Tavis: Let me take Trump and Hillary one at a time. First to Trump, I thought I heard you say a moment ago that what we are witnessing with Donald Trump–if he goes down in flames as the polls are now indicating, for what they’re worth–but if Trump goes down in flames, I thought I heard you suggest that what we’ve witnessed with Donald Trump is just a dress rehearsal. A dress rehearsal for what and who will fill the Donald Trump role post election day?
Hedges: That’s difficult to tell. But up until Trump imploded his own campaign, he was running within striking distance of Hillary Clinton. A man with very little self-control, not much intellectual depth, no real policy experience, and I found that very frightening that he was taken as a credible candidate.
So if someone after this election, assuming Hillary Clinton wins and assuming that she continues these neoliberal policies that have distorted the country, forming a kind of virtual neo–feudalism, assuming this continues, then we may get somebody who’s much more skilled politically, much more self-disciplined and therefore much more dangerous.
Now we saw in the Clinton campaign through the leaked Podesta emails that there was an effort on the part of the Democratic establishment to promote–they called them the Pied Piper candidates. These are the figures like Cruz, Carson and Trump. The idea being, according to the Podesta emails, that they would push the more mainstream candidates like Jeb Bush and others closer to the lunatic fringe.
Now that’s a very dangerous game to play, and I think the Clinton campaign–well, they know from the polling that they would have had a much harder time beating a mainstream Republican candidate.
So in essence, they’re culpable for elevating these kinds of figures to create a starker choice. In terms of policy, there really is very little difference from a Hillary Clinton or a Mitt Romney or a Jeb Bush. Freud used to call it the narcissism of minor difference.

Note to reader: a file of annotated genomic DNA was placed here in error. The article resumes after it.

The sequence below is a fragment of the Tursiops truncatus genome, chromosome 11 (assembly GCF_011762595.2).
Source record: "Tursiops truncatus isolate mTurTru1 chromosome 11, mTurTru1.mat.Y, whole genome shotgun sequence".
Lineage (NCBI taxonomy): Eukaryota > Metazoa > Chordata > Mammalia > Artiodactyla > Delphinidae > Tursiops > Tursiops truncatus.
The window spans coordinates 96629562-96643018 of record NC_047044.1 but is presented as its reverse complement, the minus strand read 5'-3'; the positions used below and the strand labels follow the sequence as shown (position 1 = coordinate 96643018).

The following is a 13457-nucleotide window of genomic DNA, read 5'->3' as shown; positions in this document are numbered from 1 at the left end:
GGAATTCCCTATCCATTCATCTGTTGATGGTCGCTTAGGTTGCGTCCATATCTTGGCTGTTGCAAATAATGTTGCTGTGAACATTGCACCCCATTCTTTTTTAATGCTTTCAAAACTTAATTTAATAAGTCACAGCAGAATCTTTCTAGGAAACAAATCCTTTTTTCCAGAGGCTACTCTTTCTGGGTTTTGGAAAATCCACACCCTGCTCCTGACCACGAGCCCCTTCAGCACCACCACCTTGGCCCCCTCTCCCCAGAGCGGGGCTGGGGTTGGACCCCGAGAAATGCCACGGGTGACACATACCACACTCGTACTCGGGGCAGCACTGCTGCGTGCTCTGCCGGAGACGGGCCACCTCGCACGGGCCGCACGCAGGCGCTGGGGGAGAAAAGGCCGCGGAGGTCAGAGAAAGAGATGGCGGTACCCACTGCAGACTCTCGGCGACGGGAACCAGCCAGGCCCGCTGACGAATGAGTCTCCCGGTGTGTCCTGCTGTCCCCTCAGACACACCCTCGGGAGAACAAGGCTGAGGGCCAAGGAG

So you elevate a figure as a way to make yourself more appealing and create a wider sort of gap between choices. And yet what you’re really elevating is a force and a figure that is deeply anti-democratic and has within it the seeds of a kind of an American fascism.
Tavis: You mentioned a moment ago that the person that fills the role post election that Donald Trump has played remains to be seen. We don’t know who that person is going to be as yet, but I want to ask whether or not you are familiar with this General Michael Flynn.
I’ve been reading a lot about this guy lately. I’ve been following this guy and he, to your point, is more politically skilled than Donald Trump is. But this General Flynn, if you don’t know the guy, you might want to read about him, but he concerns me. Does he concern you?
Hedges: Yeah. You know, I’ve covered politics as a reporter too long to make predictions. But if you pressed me, that’s the name I would have latched onto. And The New York Times ran a profile of him a couple of days ago, and he embodies all of those qualities. Look, we are headed eventually for another financial dislocation.
Wall Street is doing just what it did before, and the system is too weak to sustain that kind of a shock without very dangerous political consequences. The idea of Citibank and JPMorgan Chase and all these companies going back to the fed to be bailed out once again, people again seeing 30%, 40% of their 401ks cut, again massive joblessness, movements like this, totalitarian movements like this, need a crisis.
But, yes, Flynn is an example, a very good example, of precisely the kind of political entity that could tap into this rage and this despair and this–I would call it this disgust in many ways for a democratic system that is ceased to function.
Tavis: So now to Hillary Clinton. A couple of things. We’ll start with this. You said a moment ago that Wall Street–and you’re not the first person, respectfully, to predict this. Anyone watching what Wall Street is doing understands very clearly that they are doing, as you said, exactly the same things they were doing before they were too big to fail and collapsed practically the country.
So if we accept the fact that they’re on that same path again and if we accept the fact that Hillary Clinton is the presumptive next president, if one believes the polls these days, is she equipped to deal with that, given what we learned from the WikiLeaks emails?
I want to ask you more about that in a second. But is she equipped to take on Wall Street? And how might she do that if we know that what’s about to happen is impending?